"I never did get to see her," said Melanie. "They just showed me a little tiny picture and gave me her medical report."
Powell, who is already a mother to a teenage daughter, always wanted a bigger family. But as a single mother, her options were limited. That's one reason she looked to Vietnam, where the process was easier.
But for the second time in six years, the adoption agreement between Vietnam and the U.S. is ending. The U.S. embassy in Hanoi believes there is too much corruption and baby-selling going on in the Vietnam adoption system.
"It's going to be disastrous for the children of Vietnam," said Jackie Harrah, who opened an adoption agency in Houston 13 years ago.
Jackie opened her adoption agency after adopting her three daughters from China and seeing thousands of children stuck in Asian orphanages.
"There are children who are languishing in orphanages, special needs children who need surgeries, who need to have somebody care enough to provide them with the medical care they need," she said.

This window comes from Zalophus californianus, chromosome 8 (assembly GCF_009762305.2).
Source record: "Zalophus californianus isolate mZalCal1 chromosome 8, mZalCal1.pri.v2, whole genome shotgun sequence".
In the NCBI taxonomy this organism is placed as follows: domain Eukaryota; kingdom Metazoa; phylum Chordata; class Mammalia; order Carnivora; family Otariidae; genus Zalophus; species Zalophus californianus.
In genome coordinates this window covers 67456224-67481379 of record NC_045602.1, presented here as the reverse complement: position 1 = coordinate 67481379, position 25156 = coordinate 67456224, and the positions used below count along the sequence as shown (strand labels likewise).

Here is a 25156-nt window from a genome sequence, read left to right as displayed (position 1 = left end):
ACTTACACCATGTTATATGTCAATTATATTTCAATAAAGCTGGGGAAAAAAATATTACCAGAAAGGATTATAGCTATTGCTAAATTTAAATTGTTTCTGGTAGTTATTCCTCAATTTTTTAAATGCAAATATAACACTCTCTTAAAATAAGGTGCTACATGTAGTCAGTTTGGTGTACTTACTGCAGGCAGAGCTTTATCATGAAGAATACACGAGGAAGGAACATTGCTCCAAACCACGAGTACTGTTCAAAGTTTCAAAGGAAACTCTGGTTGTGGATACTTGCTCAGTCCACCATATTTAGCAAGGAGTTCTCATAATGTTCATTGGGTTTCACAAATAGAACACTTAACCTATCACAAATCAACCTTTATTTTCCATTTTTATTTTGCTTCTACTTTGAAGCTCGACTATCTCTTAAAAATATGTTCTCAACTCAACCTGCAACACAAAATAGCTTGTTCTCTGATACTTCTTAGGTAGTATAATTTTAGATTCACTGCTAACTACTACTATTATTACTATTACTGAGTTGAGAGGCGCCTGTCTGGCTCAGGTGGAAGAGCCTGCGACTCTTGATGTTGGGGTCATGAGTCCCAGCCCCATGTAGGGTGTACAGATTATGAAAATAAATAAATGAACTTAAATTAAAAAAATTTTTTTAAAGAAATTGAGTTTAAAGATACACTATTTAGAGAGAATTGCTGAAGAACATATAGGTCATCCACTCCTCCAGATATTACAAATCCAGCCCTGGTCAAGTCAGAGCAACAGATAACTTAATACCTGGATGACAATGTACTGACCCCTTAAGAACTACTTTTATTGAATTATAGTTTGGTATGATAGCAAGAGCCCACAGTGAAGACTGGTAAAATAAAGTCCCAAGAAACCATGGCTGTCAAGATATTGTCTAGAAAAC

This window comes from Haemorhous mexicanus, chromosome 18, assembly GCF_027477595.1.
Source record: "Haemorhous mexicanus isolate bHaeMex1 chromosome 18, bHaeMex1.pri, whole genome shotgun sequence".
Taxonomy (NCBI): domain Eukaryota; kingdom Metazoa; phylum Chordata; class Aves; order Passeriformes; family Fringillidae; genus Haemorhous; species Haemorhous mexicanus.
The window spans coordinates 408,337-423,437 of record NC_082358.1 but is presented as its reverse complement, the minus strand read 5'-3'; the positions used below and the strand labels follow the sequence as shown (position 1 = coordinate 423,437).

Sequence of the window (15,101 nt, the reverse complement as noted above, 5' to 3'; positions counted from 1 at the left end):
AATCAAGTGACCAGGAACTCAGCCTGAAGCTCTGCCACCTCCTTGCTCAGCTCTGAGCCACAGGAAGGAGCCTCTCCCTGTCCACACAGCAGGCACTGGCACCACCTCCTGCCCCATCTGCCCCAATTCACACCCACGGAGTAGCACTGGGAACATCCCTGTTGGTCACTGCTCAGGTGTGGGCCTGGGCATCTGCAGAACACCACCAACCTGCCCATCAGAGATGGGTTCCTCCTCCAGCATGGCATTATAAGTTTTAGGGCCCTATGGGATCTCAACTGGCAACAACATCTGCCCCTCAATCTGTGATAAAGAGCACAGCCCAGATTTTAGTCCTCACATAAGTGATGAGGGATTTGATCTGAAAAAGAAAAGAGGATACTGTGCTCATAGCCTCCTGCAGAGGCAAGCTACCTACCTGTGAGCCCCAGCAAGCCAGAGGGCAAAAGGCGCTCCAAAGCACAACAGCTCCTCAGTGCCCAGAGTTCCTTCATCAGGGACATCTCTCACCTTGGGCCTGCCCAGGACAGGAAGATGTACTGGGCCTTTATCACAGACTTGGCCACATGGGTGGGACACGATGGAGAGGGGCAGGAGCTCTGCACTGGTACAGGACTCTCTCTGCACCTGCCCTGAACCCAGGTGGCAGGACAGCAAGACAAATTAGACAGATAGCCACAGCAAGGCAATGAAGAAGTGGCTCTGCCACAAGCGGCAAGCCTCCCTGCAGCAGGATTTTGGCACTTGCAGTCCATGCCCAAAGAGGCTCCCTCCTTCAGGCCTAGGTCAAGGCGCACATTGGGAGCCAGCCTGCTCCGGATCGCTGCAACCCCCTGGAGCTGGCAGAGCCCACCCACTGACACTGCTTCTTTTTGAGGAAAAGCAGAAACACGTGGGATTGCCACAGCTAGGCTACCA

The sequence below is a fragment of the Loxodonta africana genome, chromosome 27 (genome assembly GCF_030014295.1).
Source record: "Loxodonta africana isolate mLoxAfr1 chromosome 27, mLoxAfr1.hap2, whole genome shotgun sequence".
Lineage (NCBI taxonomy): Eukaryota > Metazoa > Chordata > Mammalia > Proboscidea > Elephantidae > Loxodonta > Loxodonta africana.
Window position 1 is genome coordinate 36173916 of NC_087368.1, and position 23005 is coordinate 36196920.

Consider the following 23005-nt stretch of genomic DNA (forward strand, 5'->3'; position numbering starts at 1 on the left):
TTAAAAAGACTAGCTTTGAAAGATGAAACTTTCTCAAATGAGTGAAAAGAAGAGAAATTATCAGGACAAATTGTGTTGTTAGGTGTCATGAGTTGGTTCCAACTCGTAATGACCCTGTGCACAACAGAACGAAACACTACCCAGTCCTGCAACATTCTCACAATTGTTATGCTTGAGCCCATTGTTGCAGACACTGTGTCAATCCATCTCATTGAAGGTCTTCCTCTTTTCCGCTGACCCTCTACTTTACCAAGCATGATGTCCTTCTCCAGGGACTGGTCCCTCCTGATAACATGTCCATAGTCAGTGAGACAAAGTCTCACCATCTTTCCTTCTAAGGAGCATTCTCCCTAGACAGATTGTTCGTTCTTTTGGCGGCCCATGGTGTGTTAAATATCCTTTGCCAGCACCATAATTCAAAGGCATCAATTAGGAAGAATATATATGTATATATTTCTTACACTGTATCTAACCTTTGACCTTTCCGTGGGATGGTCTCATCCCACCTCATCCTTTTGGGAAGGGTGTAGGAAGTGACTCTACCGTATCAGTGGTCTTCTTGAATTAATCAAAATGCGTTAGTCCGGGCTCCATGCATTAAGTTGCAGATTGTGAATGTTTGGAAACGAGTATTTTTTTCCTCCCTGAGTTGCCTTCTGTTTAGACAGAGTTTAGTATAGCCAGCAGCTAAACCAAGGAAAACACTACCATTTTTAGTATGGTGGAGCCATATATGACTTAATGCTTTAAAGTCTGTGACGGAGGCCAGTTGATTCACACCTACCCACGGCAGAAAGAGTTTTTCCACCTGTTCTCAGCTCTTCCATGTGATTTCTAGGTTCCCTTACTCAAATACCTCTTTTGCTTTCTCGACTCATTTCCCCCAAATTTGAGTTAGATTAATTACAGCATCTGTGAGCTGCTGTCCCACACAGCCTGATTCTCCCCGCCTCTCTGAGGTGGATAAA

Vickie Lai agrees. She's a Vietnamese-American living in Houston. Vickie went back to Vietnam armed with a video camera in January. She visited and filmed footage at two orphanages. What she saw was heartbreaking.
"The children, to the point that they have to wear several clothing. And some children caught my attention. They don't even have socks to wear," she said.
Vickie says it's rare for orphaned children to be adopted by other Vietnamese. So now with the suspension of U.S. adoptions, she believes most of these children will remain in orphanages forever.
Currently, there are six applications for Vietnamese adoptions in the system at Jackie's agency. She's working quickly to get them processed before the July 1 suspension begins. And maybe a few more Vietnamese orphans will get a chance for a better life, like baby Tiffany and her new mom.
Vietnamese babies who are matched with American families before July 1 will be allowed to continue with the adoption process.
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